The World of wrestling has lost one of its most flamboyant and exotic icons. The androgynous, flamboyant and beautiful Adrian Street passed away on 24 July at Cwmbran’s Grange University Hospital, aged 82, his family have confirmed. He had recently undergone brain surgery.
The former wrestler who adorned our TV screens on ITV’s World of Sport in the 1970’s had returned to Wales after a long and successful career in the USA. Street had been suffering from heart problems but was admitted to hospital recently with a bleed on the brain.
Street’s career as a wrestler spanned decades with his image as the bad boy of the ring following him throughout. Street could rile even the most gentle granny into hurling abuse at the TV screen when he performed his antics of hair pulling and booting his opponents just for good measure (and theatre) when they were on the canvas.
Street once said that if it had not been for his brother (r) introducing him to bodybuilding he might not have become a wrestler. He said that at one time he earned more money posing for muscle magazines than wrestling contests. Speaking at the premiere in 2019 Adrian Street said that there was a lot of jealousy around him and that wrestlers wanted him out of the way.
Award winning photographer and film maker Joann Randles documented Street’s life for a bio pic called ‘You May be Pretty but I am Beautiful’.
The film premiered in Street’s home town of Brynmawr in 2019 in front of a large audience made up of grapple fans, former and current wrestlers and the friends and family of the outrageous glamour-puss that was Adrian Street.
Queues formed around the ageing wrestler who was dressed in an outfit featuring sequinned birds of paradise purchased from ‘Granny Takes a Trip’, a King’s Road shop famous for supplying the likes of Elton John.
Young and old alike were treated to some of Street’s stories even before the film had begun. Still as fit as a fiddle but with a slight hearing problem the suntanned Street with the twinkling and piercing blue eyes gave young fans his own personal advice, which was ‘It doesn’t matter how you win as long as you cheat’. It was a line Street outed in the days before the PC Police and said with tongue in cheek.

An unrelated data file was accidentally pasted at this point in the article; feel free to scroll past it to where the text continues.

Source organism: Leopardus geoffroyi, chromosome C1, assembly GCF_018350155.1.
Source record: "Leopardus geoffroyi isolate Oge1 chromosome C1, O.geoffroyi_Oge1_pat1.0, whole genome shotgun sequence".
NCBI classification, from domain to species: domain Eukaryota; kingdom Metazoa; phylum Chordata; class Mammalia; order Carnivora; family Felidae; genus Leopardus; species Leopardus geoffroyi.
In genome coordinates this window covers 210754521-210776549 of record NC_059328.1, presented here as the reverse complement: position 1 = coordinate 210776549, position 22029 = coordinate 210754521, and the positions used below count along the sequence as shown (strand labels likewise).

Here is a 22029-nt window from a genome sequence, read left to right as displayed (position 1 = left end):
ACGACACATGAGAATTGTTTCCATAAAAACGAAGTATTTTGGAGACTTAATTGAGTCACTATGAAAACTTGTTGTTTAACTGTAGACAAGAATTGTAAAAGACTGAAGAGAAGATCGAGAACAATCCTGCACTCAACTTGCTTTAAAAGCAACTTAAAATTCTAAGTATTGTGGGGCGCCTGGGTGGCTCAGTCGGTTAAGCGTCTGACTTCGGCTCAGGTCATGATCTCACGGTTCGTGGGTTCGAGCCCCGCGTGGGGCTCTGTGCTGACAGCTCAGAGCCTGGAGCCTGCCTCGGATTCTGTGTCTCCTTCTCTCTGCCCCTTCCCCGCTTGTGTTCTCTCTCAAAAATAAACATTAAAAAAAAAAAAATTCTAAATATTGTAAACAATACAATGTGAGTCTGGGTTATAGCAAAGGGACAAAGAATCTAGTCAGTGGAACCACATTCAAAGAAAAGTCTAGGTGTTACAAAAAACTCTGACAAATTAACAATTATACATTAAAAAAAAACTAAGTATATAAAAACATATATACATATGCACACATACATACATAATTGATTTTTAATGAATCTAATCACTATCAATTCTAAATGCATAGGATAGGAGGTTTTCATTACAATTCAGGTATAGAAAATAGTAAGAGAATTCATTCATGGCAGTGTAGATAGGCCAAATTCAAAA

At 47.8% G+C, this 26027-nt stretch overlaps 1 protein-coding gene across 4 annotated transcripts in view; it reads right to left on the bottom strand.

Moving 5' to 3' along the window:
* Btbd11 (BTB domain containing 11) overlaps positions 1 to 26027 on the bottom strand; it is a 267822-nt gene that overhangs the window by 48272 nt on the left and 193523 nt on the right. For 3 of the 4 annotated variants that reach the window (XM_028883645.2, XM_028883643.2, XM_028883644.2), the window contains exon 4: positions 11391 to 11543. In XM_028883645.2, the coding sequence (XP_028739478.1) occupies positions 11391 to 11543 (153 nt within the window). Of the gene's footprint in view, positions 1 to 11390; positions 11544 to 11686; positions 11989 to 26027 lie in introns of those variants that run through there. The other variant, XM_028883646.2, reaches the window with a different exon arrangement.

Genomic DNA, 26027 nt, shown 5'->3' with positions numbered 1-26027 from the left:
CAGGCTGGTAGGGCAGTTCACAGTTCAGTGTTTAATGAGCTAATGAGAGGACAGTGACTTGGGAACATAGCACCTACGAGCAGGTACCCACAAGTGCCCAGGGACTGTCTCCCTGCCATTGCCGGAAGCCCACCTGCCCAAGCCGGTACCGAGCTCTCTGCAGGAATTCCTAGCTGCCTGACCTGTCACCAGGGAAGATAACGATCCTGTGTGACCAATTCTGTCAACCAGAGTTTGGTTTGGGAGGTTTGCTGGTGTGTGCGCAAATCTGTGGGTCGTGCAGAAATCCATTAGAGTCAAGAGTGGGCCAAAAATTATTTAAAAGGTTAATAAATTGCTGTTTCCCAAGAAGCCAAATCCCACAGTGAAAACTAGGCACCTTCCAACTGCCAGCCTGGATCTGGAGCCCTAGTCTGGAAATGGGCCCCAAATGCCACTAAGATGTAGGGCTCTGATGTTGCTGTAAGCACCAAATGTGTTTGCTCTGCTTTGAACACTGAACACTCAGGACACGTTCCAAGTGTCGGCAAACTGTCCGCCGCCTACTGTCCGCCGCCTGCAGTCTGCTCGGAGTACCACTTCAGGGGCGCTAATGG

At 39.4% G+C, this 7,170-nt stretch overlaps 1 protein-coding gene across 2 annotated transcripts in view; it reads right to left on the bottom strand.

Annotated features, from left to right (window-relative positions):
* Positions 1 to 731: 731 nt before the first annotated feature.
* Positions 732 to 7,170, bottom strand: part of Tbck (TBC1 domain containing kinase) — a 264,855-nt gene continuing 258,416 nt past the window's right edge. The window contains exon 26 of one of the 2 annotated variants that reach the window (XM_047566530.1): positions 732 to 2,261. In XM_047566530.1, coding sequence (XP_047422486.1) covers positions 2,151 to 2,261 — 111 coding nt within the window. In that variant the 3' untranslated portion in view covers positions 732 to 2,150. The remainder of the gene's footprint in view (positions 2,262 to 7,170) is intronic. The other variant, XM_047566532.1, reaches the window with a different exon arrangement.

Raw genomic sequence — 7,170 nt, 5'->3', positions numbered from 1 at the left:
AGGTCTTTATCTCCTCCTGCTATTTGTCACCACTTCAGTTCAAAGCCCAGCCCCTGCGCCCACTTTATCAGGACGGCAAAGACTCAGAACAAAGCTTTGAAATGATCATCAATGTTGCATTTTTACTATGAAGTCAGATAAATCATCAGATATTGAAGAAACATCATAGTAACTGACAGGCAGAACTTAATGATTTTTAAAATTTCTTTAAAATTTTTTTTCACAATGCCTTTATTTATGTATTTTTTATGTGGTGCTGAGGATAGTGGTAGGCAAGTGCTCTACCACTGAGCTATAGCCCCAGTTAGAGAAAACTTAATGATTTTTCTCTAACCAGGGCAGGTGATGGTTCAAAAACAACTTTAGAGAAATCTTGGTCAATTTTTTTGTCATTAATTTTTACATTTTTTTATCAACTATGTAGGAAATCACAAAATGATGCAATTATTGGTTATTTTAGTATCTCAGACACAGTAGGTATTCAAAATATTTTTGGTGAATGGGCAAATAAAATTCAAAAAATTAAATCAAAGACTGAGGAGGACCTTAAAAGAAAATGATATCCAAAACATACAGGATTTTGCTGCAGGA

I’ve got so many ways to hurt you, you have to invent new ways to scream
Street’s wife and long time heel Miss Linda was at his side as always. The lady responsible for Street’s outrageous outfits looked fantastic in a red sequinned dress. Describing her role in Street’s life and career she said that they had had a wonderful time pioneering and forging their way in a man’s world where she had to undress in changing rooms with male wrestlers. They were, she said; ‘gentlemanly people’ and would ‘show her respect’. Street admitted at the time that it was tough for Linda but said that they always supported each other. The film documents their amazing relationship and family life from their appearance on TV to running a wrestling training school in America.
Former and current wrestlers paid tribute to Street calling him a sparkling star and a firework who lit up the way for what we see in wrestling today. It was said that Street invented glam rock. Street said he didn’t invent it but they took a lot from his glamorous persona.
@WWE tweeted: “WWE is saddened to learn that Adrian Street has passed away. WWE extends its condolences to Street’s family, friends, and fans.”
@TripleH tweeted: “A genre-bending pioneer whose larger-than-life presence and ruthlessness between the ropes changed the wrestling world forever. Honored (sic) to have called Adrian Street a friend. My thoughts are with Miss Linda and the family, friends and fans of Adrian Street.”
Film Maker Joann Randles who hails from Saundersfoot developed a close relationship with Street and his family and said that she hoped the message from the film would be to inspire the younger generation to follow their dreams.
The film is an outstanding piece of work which hops back and forth between Street’s life in wrestling and commentary from fans. Vintage footage of the wrestler provided the colour and sparkle Street is so famous for. A miner’s son, who decided going down the mine was not for him. He opted for the spotlight. He made our world a little brighter. Colourful, exotic, effeminate, homo erotic were just some of the words used to describe the diminutive man by commentators including the famous Kent Walton.
On the day of the premiere Street stood in Brynmawr outside the Market Hall Cinema greeting everyone without violent intent or malice, just a warm and friendly glow and the trademark twinkling blue eyes. There was another side to Street. Known to visit sick children in hospital in South Alabama. Described by News Anchors as a treasure. Testimonies from some of the best in the world all paying their tributes to the man who as a child wanted to be an Indian chief but by mistake got into body building and wrestling. A man who wanted to and did achieve his dreams in spite of everyone telling him he couldn’t. Loved now but hated by the ringside fans who were known to beat him with walking sticks. A man in a man’s world dressing in effeminate clothing, being sprayed with perfume and having his long blonde locks brushed by the equally exotic Miss Linda.
The film is truly inspirational covering the life of a man destined for the darkness of the mines of the valleys who dug his cuban heels in and refused to do anything other than step into the spotlight front of stage. And what a beautiful stage that was.
Despite the theatre of violence Street was an exceptionally skilled wrestler who could wrap himself around any opponent within seconds and apply so much strength inflicting unbearable pain forcing a submission. Street won four world titles in three different weight divisions. He had of course and alter ego best summed up by his wife Miss Linda who described Adria Street as “the kindest, most loving man you could ever meet.”